A combination of chemical and dissolved gas analyses, chlorofluorocarbon age dating, and hydrologic measurements were used to determine the degree to which biogeochemical processes in a riparian wetland were responsible for removing NO3- from groundwaters discharging to the Otter Tail River in west central Minnesota. An analysis of river chemistry and flow data revealed that NO3- concentrations in the river increased in the lower half of the 8.3 km study reach as the result of groundwater discharge to the river. Groundwater head measurements along a study transect through the riparian wetland revealed a zone of groundwater discharge extending out under the river. On the basis of combined chemical, dissolved gas, age date, and hydrologic results, it was determined that water chemistry under the riparian wetland was controlled largely by upgradient groundwaters that followed flow paths up to 16 m deep and discharged under the wetland, creating a pattern of progressively older, more chemically reduced, low NO3- water the farther one progressed from the edge of the wetland toward the river. These findings pose challenges for researchers investigating biogeochemical processes in riparian buffer zones because the progressively older groundwaters entered the aquifer in earlier years when less NO3- fertilizer was being used. NO3- concentrations originally present in the groundwater had also decreased in the upgradient aquifer as a result of denitrification and progressively stronger reducing conditions there. The resulting pattern of decreasing NO3- concentrations across the riparian zone may be incorrectly interpreted as evidence of denitrification losses there instead of in the upgradient aquifer. Consequently, it is important to understand the hydrogeologic setting and age structure of the groundwaters being sampled in order to avgid misinterpreting biogeochemical processes in riparian zones.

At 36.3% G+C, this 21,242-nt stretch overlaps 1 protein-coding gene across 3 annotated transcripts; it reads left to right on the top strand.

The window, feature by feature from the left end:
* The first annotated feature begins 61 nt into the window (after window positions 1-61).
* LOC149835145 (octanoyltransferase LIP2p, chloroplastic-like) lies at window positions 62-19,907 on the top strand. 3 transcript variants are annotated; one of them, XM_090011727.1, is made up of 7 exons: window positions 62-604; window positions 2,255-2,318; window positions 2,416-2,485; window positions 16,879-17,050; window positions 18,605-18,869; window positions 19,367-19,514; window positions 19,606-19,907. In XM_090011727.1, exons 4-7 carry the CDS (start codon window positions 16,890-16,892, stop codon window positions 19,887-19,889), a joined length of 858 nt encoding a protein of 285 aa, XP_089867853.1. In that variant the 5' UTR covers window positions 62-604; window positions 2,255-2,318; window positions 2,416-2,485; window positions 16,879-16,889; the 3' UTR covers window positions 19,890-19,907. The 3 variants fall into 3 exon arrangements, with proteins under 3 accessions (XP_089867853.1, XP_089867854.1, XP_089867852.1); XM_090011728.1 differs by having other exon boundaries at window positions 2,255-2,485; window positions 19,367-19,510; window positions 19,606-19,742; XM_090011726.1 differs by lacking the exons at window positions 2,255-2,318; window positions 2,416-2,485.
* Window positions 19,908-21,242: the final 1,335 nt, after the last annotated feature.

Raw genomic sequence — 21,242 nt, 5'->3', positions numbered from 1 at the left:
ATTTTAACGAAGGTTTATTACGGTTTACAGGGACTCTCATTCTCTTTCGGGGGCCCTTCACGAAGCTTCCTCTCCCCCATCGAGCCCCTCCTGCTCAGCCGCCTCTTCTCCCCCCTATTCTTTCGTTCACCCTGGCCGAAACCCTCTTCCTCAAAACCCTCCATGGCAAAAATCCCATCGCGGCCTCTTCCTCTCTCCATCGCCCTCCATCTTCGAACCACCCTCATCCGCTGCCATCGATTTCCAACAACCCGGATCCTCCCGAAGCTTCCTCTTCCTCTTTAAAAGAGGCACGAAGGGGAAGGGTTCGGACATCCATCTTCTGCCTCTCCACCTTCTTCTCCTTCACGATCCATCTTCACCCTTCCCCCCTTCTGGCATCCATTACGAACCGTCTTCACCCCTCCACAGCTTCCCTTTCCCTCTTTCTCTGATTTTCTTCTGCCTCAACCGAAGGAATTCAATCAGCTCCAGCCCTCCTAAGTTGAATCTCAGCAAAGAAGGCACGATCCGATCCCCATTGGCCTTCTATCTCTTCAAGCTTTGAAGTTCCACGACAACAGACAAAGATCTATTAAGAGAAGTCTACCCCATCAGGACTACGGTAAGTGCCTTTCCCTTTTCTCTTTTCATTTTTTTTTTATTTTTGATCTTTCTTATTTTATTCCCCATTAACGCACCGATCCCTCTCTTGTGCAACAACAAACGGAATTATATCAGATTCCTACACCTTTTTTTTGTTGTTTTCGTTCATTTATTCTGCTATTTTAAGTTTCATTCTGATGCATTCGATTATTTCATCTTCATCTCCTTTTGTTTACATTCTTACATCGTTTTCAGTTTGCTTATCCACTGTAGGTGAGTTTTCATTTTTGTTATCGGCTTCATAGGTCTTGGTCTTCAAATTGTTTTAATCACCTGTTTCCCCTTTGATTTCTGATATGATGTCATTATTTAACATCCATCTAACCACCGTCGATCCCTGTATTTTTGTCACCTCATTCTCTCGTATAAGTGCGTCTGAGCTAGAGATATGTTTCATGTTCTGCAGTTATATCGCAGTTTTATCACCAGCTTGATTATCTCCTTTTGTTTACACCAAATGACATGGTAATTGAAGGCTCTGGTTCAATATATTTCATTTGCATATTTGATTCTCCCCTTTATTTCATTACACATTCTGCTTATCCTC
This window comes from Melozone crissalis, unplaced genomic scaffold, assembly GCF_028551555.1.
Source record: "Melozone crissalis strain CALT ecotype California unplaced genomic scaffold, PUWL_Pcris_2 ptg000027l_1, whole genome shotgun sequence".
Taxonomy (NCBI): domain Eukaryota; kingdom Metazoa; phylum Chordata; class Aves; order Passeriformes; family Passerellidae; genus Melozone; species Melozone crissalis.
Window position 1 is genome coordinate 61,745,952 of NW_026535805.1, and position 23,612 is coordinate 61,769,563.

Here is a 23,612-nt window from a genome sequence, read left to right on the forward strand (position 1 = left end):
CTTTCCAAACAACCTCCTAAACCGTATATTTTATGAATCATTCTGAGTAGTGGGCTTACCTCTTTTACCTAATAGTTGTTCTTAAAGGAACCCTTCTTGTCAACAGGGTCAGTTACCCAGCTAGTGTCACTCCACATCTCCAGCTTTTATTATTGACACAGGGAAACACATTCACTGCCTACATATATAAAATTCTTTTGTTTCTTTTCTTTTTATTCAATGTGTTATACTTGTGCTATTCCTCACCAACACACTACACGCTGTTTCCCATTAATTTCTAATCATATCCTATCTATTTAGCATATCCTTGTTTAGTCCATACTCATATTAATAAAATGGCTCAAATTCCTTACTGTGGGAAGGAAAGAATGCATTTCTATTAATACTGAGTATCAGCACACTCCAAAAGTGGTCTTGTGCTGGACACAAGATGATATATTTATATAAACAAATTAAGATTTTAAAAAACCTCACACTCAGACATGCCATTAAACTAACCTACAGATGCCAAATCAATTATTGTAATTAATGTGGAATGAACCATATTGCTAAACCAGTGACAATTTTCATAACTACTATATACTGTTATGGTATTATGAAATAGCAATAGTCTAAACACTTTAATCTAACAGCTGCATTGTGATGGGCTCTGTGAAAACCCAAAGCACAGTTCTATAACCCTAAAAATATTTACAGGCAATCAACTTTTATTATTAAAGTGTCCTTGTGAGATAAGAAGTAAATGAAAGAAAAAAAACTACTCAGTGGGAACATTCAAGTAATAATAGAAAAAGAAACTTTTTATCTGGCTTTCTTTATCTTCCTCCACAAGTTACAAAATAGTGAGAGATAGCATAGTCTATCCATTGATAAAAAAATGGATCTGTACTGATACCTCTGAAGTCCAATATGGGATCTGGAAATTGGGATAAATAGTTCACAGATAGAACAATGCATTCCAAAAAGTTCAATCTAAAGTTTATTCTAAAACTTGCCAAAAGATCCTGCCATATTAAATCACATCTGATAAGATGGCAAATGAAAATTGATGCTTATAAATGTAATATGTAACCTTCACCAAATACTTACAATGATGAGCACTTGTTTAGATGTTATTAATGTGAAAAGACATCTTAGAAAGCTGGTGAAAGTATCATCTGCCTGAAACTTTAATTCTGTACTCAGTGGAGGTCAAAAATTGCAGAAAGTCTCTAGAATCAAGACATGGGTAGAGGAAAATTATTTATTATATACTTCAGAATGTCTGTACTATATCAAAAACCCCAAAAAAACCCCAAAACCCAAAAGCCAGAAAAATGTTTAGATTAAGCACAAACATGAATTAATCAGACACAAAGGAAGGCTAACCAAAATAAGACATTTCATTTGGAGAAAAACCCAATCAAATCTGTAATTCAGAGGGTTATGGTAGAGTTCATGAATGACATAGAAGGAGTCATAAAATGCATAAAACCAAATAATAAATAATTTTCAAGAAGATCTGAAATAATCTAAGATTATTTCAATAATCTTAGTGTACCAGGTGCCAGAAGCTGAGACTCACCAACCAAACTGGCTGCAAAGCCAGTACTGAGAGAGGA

20. Mercury Speciation and Bioaccumulation In Riparian and Upland Food Webs of the White Mountains Region, New Hampshire, USA

    NASA Astrophysics Data System (ADS)

    Rodenhouse, N.; Gebauer, R.; Lowe, W.; McFarland, K.; Bank, M. S.

    2015-12-01